If you leaf through our family album
the first ten years of my life
were spent in black and white
and predominantly in our living room
yet my memories of those years
are full of colour.
Hamid Ziarati, Iranian writer
Iranian Living Room is the first of a series of editorial projects self-published by Fabrica, an Italian communication research centre. Enrico Bossan, Creative Director and head of photography at Fabrica, visited Iran for the first time in 1989. Back then, he encountered a country devastated by Khomeini's Islamic revolution, ridden with a constant tension that made it impossible for any photographer to find a way into peoples' lives without putting them in danger. Now, over two decades later, he's returned to Tehran in order to realise a beautiful and multi-layered photographic project - Iranian Living Room. Visual social study and stunning photo book alike, Iranian Living Room allows for an intimate insight into these private living spaces.
The story is composed by the works of 15 young Iranian photographers, all born between 1987 and 1994, who invite us through their imagery into the homes of their family and friends, each documenting their unique point of view on contemporary life in Iran. Their inside visions are arresting in their contradiction of many typical Western stereotypes - stereotypes that have been formed by images taken almost exclusively on the streets and in public places, from an outsider's perspective. In actuality, due to the strictness of religion-based laws and repression by the Ayatollah Regime, an almost schizophrenic division has formed between public and private identities. People are forced to live out their yearnings for freedom, levity and informality at home, hidden from the outside view, making the unveiled perspective by these young Iranian photographers all the more intriguing.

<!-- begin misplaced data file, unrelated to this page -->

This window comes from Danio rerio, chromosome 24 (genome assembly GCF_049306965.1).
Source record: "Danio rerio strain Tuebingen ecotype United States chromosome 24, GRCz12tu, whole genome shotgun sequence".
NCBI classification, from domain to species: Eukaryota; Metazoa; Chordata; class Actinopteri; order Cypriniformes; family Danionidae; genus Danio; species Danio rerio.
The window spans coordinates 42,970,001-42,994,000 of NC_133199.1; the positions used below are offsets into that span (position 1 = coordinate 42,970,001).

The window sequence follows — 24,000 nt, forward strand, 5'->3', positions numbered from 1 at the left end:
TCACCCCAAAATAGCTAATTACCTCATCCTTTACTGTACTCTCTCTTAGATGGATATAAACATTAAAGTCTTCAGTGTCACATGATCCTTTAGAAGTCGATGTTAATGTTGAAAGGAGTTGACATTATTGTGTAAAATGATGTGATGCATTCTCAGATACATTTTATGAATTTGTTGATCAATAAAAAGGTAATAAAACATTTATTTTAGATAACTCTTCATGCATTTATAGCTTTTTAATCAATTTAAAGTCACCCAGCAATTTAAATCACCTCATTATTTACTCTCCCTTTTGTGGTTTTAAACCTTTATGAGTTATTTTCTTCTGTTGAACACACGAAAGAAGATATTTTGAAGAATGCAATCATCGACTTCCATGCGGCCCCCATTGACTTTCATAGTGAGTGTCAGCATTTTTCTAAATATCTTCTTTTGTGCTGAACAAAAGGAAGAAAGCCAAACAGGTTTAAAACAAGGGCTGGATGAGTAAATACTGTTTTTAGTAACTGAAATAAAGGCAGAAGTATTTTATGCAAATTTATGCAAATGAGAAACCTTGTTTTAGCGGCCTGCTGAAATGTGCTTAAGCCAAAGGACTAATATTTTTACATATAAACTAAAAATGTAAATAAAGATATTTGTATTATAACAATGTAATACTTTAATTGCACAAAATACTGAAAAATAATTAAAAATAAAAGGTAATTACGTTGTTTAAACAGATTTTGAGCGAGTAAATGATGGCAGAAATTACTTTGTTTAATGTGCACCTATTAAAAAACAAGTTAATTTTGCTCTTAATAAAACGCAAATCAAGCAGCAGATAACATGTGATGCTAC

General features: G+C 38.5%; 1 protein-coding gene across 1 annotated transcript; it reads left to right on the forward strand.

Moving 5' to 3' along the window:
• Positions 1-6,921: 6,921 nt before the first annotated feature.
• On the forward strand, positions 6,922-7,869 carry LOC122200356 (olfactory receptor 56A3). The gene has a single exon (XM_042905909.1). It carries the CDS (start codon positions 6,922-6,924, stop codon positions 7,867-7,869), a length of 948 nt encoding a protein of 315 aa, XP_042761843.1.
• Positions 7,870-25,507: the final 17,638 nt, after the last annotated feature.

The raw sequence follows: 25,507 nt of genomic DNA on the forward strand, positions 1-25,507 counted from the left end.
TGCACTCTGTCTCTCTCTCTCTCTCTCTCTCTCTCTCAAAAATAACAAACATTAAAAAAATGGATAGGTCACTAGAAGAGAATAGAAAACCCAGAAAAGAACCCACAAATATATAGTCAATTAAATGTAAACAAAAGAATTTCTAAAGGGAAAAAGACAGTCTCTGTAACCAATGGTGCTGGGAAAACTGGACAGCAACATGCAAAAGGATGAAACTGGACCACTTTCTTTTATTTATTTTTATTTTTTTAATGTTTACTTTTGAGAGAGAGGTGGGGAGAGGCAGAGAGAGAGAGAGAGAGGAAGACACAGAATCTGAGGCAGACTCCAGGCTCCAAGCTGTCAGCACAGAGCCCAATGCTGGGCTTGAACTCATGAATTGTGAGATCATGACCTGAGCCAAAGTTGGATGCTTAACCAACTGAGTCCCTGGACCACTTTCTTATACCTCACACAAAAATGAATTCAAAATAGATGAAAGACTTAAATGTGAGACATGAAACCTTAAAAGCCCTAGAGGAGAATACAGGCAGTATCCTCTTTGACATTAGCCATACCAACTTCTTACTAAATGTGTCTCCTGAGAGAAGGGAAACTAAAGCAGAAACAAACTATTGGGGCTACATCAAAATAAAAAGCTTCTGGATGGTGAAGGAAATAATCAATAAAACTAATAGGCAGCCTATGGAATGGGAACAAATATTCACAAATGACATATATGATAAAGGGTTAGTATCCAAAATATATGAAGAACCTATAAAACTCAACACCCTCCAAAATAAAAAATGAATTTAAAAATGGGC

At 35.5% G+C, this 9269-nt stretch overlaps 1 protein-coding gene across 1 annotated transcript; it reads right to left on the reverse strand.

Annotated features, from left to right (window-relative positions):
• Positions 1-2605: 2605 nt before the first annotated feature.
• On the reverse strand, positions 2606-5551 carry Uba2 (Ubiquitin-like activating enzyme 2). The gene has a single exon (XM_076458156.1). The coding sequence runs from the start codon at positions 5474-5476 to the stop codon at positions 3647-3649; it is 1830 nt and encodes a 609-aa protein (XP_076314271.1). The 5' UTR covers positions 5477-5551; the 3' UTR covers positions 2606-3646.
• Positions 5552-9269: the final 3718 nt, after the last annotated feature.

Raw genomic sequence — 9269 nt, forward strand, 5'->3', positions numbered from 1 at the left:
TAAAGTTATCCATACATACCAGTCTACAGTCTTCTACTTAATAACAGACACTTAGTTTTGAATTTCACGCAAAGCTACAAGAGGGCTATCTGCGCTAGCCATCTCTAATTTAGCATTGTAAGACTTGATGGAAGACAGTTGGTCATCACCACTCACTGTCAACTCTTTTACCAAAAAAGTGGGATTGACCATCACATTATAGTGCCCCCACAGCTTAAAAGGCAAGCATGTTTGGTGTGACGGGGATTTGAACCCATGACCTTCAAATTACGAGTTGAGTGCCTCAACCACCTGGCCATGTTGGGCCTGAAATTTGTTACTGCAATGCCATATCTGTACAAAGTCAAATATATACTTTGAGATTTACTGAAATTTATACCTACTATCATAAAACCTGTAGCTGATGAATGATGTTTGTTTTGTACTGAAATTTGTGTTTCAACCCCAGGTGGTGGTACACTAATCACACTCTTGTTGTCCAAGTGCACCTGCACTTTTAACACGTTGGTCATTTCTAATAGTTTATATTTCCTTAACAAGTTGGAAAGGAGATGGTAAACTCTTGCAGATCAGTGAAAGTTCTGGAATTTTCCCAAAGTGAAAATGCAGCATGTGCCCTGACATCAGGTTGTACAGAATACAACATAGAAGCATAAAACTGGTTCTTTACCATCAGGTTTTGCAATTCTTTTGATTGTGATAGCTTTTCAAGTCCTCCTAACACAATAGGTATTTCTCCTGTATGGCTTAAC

The book depicts an interesting cross-section of Iranian society. We see traditional families where men and women watch TV from different sides of the room, strictly separated from each other. We meet people like Mohammad, who spends most of his time with his dogs, probably to overcome loneliness. Or Yasmin and Negar, two young girls who like to smoke, drink and check their Facebook pages regularly, not much dissimilar from the young single men that are also presented to us, as part of a different story. We also see Barbod and Saghi, a young, unmarried couple that has been meeting in secret for over a year, staying over at friends' places, as they both have conservative and traditional families. Iranian Living Room thus shines a light on quite different lifestyles that have but one thing in common - they are only to be lived behind closed doors.
In one image, we see Zoreh, a young computer graduate, sitting on her kitchen counter after having people over for a party. Surrounded by empty bottles, she obliviously smokes a last cigarette before going to bed. It is images like this that are astonishing in their recognisability; nothing seems truly foreign about the lives of the young Iranians presented in the book, much resembles home as we in the Western world know it. This is where we can start to grasp the true significance of what it must mean to live under a regime that oppresses individual freedom, forcing its people into hiding. This aspect of the book, and its use of different photographic viewpoints to raise substantial political and ethical questions, is one of its great merits.
The different layers are also reflected in the thoughtful design of the book. With its 316 pages from heavy paper bound in a pitch black softcover with gold-embossed letters and ornamentation, Iranian Living Room constitutes a captivating manifesto of the self-concept of a new generation of Iranian photographers. Under the formality of the black cover unfolds an unexpected finery of colours and Persian prints; each story is given its own colour, symbolically giving the spine a rainbow of colours. With its remarkable design and insightful composition of content, Iranian Living Room is a unique research project and an exceptionally rich book, opening doors to a closed-off world that seems so different, so far away, but sometimes feels just like home.
Iranian Living Room is available for sale from Fabrica in a limited edition.
Portrait during a party in Tehran. The person in this picture wishes to remain anonymous.
Women talk as a little girl plays with a toy gun during a religious celebration. In traditional families men and women gather separately.
Zohreh studies a hair colour catalogue in her salon.